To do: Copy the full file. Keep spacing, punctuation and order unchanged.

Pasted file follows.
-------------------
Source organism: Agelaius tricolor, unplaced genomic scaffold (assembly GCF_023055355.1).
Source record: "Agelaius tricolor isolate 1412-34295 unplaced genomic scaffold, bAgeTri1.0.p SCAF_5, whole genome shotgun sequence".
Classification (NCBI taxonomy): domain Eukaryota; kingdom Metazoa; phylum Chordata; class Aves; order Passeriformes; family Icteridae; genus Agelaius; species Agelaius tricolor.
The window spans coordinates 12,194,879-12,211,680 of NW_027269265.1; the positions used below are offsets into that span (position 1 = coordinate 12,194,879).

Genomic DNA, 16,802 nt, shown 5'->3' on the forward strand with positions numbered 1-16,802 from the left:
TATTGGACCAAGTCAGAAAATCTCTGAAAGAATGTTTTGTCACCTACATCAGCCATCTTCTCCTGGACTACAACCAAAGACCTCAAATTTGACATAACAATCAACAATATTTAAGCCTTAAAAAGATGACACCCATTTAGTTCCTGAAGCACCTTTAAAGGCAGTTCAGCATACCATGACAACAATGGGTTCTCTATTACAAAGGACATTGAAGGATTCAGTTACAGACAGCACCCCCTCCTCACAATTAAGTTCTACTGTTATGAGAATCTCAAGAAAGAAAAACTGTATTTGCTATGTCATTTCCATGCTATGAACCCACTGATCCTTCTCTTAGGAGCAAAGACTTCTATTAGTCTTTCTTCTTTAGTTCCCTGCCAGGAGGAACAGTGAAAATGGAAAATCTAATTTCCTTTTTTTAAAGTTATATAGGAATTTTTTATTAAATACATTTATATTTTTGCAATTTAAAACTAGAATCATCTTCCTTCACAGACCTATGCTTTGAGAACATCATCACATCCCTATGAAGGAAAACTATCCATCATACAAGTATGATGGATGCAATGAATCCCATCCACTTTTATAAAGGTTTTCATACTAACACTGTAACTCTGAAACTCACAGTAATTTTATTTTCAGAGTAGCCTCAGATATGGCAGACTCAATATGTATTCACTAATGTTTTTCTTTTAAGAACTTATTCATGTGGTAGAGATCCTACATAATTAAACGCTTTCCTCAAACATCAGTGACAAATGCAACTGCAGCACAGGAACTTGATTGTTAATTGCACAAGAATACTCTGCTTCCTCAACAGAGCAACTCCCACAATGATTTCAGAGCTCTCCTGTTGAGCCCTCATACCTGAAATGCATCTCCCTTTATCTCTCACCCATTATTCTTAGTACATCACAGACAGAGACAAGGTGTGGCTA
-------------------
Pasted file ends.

Source organism: Agelaius tricolor, unplaced genomic scaffold (assembly GCF_023055355.1).
Source record: "Agelaius tricolor isolate 1412-34295 unplaced genomic scaffold, bAgeTri1.0.p SCAF_5, whole genome shotgun sequence".
Classification (NCBI taxonomy): domain Eukaryota; kingdom Metazoa; phylum Chordata; class Aves; order Passeriformes; family Icteridae; genus Agelaius; species Agelaius tricolor.
The window spans coordinates 12,194,879-12,211,680 of NW_027269265.1; the positions used below are offsets into that span (position 1 = coordinate 12,194,879).

Genomic DNA, 16,802 nt, shown 5'->3' on the forward strand with positions numbered 1-16,802 from the left:
TATTGGACCAAGTCAGAAAATCTCTGAAAGAATGTTTTGTCACCTACATCAGCCATCTTCTCCTGGACTACAACCAAAGACCTCAAATTTGACATAACAATCAACAATATTTAAGCCTTAAAAAGATGACACCCATTTAGTTCCTGAAGCACCTTTAAAGGCAGTTCAGCATACCATGACAACAATGGGTTCTCTATTACAAAGGACATTGAAGGATTCAGTTACAGACAGCACCCCCTCCTCACAATTAAGTTCTACTGTTATGAGAATCTCAAGAAAGAAAAACTGTATTTGCTATGTCATTTCCATGCTATGAACCCACTGATCCTTCTCTTAGGAGCAAAGACTTCTATTAGTCTTTCTTCTTTAGTTCCCTGCCAGGAGGAACAGTGAAAATGGAAAATCTAATTTCCTTTTTTTAAAGTTATATAGGAATTTTTTATTAAATACATTTATATTTTTGCAATTTAAAACTAGAATCATCTTCCTTCACAGACCTATGCTTTGAGAACATCATCACATCCCTATGAAGGAAAACTATCCATCATACAAGTATGATGGATGCAATGAATCCCATCCACTTTTATAAAGGTTTTCATACTAACACTGTAACTCTGAAACTCACAGTAATTTTATTTTCAGAGTAGCCTCAGATATGGCAGACTCAATATGTATTCACTAATGTTTTTCTTTTAAGAACTTATTCATGTGGTAGAGATCCTACATAATTAAACGCTTTCCTCAAACATCAGTGACAAATGCAACTGCAGCACAGGAACTTGATTGTTAATTGCACAAGAATACTCTGCTTCCTCAACAGAGCAACTCCCACAATGATTTCAGAGCTCTCCTGTTGAGCCCTCATACCTGAAATGCATCTCCCTTTATCTCTCACCCATTATTCTTAGTACATCACAGACAGAGACAAGGTGTGGCTA